In other words, a purely phonic approach has to do some quite complicated procedures to explain all this from within the phonics scheme. And ultimately, they don't. They have invented another category - known as 'tricky words' or 'red words' in order to get over the problems of such words as 'was', 'of' and 'come'. These have to be learned as 'look and say'.

So, researchers are interested in how well children can make the transition between reading phonically 'regular' words to the non-regular ones. Again, there seems to be very little or no evidence to suggest that this transition is made any quicker or better (including understanding) by those children on a phonics-only regime as opposed to those learning by a mixed methods regime.

5. Of itself a phonics-only regime doesn't give children a reason to want to read more, other than the pleasure gained from getting the process right. In other words, it's a 'reward' system. Some get it all right, some get most of it right, some don't get it right. The reward doesn't come from an intrinsic quality of the process they're embarked on. The whole point of reading - and this is the author in me talking here too - is to get pleasure out of the stories, poems and plays. These are complicated pleasures and I'll come on to them in a minute. The government has spent £23million on providing 'match funding' for schools to buy the schemes they approve. In other words. £46 million pounds of public money in England has been spent on teaching children to read phonically.  Open question - how much public money has been spent giving an equivalent focus on providing the facilities and books and training to encourage very young children to read for pleasure?

6. If you compare transcripts of conversations between young children or between young children and adults, with the texts that we ask them to read, we can quickly see that there are big differences. Talk and conversation is full of interruptions, tailings off, gaps, 'ers' and 'ums',  repetitions,very short 'utterances' like 'yes', 'no', 'oh', 'what?' 'thanks', 'please' and a very extensive use of words like 'there', 'it', 'he', 'she', 'they', 'I', 'we', 'you', 'his' 'her', 'hers', 'them', 'him', 'this', 'that'.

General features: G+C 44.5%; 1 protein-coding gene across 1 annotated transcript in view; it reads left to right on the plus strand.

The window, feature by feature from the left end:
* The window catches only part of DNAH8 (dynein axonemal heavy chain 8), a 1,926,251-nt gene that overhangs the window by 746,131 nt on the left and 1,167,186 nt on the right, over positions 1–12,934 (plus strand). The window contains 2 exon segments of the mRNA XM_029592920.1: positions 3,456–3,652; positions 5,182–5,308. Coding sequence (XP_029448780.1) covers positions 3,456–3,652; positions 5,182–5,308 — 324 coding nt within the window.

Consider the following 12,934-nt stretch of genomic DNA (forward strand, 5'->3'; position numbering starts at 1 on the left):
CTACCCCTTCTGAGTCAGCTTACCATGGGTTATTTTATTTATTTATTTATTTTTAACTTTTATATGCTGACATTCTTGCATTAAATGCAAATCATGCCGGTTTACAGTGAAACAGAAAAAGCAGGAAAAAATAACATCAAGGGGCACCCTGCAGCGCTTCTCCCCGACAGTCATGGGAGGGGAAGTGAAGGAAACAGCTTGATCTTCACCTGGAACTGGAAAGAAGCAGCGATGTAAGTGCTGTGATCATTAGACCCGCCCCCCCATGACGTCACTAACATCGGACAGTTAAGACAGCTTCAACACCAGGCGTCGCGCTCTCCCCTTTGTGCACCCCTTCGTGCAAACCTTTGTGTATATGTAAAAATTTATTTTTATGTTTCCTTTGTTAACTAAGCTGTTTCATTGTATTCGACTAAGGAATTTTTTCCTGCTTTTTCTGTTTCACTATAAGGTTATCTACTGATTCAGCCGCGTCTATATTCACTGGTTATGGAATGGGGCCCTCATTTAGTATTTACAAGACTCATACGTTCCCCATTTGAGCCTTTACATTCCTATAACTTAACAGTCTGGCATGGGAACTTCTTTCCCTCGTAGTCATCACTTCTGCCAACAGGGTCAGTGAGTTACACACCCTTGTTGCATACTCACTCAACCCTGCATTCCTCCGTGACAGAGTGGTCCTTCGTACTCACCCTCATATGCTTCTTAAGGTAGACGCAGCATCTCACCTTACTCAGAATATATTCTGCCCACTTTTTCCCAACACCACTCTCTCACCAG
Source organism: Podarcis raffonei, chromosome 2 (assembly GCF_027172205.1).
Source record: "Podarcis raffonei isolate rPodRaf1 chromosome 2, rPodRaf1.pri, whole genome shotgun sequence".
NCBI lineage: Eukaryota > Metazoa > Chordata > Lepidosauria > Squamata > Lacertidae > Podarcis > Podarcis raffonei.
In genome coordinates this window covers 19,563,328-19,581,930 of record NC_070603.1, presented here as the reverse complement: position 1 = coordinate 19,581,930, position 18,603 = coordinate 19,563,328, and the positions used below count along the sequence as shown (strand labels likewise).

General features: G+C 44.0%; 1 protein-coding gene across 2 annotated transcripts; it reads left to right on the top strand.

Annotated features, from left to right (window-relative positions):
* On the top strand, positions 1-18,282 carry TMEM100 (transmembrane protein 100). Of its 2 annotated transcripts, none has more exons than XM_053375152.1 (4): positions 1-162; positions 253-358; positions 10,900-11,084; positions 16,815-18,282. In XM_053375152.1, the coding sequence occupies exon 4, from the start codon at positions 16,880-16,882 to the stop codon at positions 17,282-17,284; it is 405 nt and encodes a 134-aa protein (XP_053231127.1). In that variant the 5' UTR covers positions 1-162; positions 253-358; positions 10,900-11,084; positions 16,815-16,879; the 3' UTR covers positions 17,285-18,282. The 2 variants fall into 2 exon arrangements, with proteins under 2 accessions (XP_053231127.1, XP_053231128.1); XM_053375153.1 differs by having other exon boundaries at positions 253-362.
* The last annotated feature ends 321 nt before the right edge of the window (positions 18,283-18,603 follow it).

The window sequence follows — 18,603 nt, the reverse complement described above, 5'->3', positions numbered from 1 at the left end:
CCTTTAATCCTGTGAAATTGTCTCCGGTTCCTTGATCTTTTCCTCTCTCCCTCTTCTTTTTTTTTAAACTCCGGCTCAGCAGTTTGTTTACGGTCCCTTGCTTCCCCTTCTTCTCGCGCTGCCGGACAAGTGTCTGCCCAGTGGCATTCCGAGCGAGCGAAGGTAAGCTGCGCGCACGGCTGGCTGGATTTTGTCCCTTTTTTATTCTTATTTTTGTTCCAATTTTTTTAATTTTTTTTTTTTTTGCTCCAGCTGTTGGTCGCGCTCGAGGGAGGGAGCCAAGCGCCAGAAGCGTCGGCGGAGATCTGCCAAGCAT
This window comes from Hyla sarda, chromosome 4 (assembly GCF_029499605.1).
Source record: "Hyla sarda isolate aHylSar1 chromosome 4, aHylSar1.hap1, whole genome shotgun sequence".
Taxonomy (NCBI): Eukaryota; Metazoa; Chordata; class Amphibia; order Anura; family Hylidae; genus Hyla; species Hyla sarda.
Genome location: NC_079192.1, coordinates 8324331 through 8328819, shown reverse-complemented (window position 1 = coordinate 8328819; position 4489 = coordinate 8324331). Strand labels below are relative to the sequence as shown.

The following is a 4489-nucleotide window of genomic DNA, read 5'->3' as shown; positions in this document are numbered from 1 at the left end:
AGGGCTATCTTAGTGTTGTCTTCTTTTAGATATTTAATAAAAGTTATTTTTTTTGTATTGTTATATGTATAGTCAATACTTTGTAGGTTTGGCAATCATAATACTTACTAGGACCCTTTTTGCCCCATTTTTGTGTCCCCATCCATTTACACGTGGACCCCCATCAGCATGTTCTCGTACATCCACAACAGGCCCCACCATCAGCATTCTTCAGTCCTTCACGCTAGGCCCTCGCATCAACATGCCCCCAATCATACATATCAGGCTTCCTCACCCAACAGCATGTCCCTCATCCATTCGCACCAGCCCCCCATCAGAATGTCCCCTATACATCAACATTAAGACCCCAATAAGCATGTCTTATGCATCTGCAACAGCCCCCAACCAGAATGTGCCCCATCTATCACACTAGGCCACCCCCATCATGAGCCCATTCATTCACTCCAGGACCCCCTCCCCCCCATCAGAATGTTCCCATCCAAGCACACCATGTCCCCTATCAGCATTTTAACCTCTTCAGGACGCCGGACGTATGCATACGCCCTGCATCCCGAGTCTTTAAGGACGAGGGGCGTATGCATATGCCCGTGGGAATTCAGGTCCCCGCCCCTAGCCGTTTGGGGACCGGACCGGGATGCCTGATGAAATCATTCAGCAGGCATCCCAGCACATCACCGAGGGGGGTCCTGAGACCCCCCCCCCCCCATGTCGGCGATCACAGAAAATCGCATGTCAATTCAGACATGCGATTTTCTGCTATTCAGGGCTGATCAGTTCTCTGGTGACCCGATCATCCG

Apart from talk put between speech marks, the texts put in front of young children are based on standard English sentence structure. Most children aged 5, 6 and 7, hear very little language expressed in this way as part of their everyday lives - unless they hear it read to them by parents, carers and teachers.

The significance of this is that even as we teach children to 'read the words' we are also initiating them into another 'code'. I've said in the past that this is analogous to trying to understand a dialect other than your own. Some people disagree with that analogy. Either way, it's clear we are talking about different kinds of English - at least one kind for speaking; and at least one kind for writing. In each case, it's probably more kinds that have to be learned eg child and adult speech; the writing of picture books, the writing of the ads the children see on posters and in ads, the writing of newspaper headlines or TV captions...and so on. These different kinds of speech and writing involve quite different uses of grammar, different ways of putting words together, different word orders, different ways of sounding 'complete' or 'appropriate' for the context.

Learning to read involves 'getting' all this - being able to make transitions between these different codes., or at best being able to talk one code and write another.

Phonics teaching on its own, cannot and does not enable children to do this. What has to take place is an engagement with 'meaning' and 'understanding' ie with the power of people to use words to affect and interest others. If you don't do this, you can probably enable children to 'sound out' or 'decode' but you will not enable them to understand what they're reading.